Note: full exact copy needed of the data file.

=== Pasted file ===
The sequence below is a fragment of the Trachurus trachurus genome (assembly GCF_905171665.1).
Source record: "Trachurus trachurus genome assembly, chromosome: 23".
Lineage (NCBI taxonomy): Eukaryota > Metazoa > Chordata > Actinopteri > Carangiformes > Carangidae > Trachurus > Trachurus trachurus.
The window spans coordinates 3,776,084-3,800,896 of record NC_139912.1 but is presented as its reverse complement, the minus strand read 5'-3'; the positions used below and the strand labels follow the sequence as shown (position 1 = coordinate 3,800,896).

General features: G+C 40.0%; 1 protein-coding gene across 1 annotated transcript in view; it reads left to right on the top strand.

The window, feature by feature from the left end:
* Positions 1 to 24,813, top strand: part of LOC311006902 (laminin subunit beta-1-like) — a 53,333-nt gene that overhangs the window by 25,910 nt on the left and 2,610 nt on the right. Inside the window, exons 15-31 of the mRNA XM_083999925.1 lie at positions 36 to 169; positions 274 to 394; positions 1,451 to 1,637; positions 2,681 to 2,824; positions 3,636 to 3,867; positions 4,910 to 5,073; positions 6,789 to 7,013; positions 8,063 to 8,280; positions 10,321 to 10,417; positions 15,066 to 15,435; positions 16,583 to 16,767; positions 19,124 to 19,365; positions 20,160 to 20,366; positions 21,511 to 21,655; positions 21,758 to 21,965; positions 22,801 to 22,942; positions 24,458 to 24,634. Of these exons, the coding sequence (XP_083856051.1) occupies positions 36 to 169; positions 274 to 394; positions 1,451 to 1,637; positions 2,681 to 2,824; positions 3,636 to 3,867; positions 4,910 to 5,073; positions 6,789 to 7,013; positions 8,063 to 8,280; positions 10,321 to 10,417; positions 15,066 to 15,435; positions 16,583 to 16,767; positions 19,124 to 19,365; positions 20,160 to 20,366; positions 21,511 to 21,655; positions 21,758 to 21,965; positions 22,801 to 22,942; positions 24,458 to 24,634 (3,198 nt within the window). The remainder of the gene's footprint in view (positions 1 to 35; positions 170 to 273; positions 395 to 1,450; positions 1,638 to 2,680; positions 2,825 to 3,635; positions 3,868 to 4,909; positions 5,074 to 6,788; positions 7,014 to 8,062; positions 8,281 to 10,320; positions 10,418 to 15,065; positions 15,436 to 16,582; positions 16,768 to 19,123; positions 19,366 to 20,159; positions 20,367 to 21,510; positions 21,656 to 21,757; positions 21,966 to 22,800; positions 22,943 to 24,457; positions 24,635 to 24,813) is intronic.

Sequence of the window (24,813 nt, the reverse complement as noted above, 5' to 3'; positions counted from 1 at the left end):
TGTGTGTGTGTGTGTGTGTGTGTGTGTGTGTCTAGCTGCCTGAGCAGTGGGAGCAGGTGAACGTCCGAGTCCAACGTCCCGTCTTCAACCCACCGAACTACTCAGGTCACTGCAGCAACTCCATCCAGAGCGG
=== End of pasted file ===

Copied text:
The sequence below is a fragment of the Trachurus trachurus genome (assembly GCF_905171665.1).
Source record: "Trachurus trachurus genome assembly, chromosome: 23".
Lineage (NCBI taxonomy): Eukaryota > Metazoa > Chordata > Actinopteri > Carangiformes > Carangidae > Trachurus > Trachurus trachurus.
The window spans coordinates 3,776,084-3,800,896 of record NC_139912.1 but is presented as its reverse complement, the minus strand read 5'-3'; the positions used below and the strand labels follow the sequence as shown (position 1 = coordinate 3,800,896).

General features: G+C 40.0%; 1 protein-coding gene across 1 annotated transcript in view; it reads left to right on the top strand.

The window, feature by feature from the left end:
* Positions 1 to 24,813, top strand: part of LOC311006902 (laminin subunit beta-1-like) — a 53,333-nt gene that overhangs the window by 25,910 nt on the left and 2,610 nt on the right. Inside the window, exons 15-31 of the mRNA XM_083999925.1 lie at positions 36 to 169; positions 274 to 394; positions 1,451 to 1,637; positions 2,681 to 2,824; positions 3,636 to 3,867; positions 4,910 to 5,073; positions 6,789 to 7,013; positions 8,063 to 8,280; positions 10,321 to 10,417; positions 15,066 to 15,435; positions 16,583 to 16,767; positions 19,124 to 19,365; positions 20,160 to 20,366; positions 21,511 to 21,655; positions 21,758 to 21,965; positions 22,801 to 22,942; positions 24,458 to 24,634. Of these exons, the coding sequence (XP_083856051.1) occupies positions 36 to 169; positions 274 to 394; positions 1,451 to 1,637; positions 2,681 to 2,824; positions 3,636 to 3,867; positions 4,910 to 5,073; positions 6,789 to 7,013; positions 8,063 to 8,280; positions 10,321 to 10,417; positions 15,066 to 15,435; positions 16,583 to 16,767; positions 19,124 to 19,365; positions 20,160 to 20,366; positions 21,511 to 21,655; positions 21,758 to 21,965; positions 22,801 to 22,942; positions 24,458 to 24,634 (3,198 nt within the window). The remainder of the gene's footprint in view (positions 1 to 35; positions 170 to 273; positions 395 to 1,450; positions 1,638 to 2,680; positions 2,825 to 3,635; positions 3,868 to 4,909; positions 5,074 to 6,788; positions 7,014 to 8,062; positions 8,281 to 10,320; positions 10,418 to 15,065; positions 15,436 to 16,582; positions 16,768 to 19,123; positions 19,366 to 20,159; positions 20,367 to 21,510; positions 21,656 to 21,757; positions 21,966 to 22,800; positions 22,943 to 24,457; positions 24,635 to 24,813) is intronic.

Sequence of the window (24,813 nt, the reverse complement as noted above, 5' to 3'; positions counted from 1 at the left end):
TGTGTGTGTGTGTGTGTGTGTGTGTGTGTGTCTAGCTGCCTGAGCAGTGGGAGCAGGTGAACGTCCGAGTCCAACGTCCCGTCTTCAACCCACCGAACTACTCAGGTCACTGCAGCAACTCCATCCAGAGCGG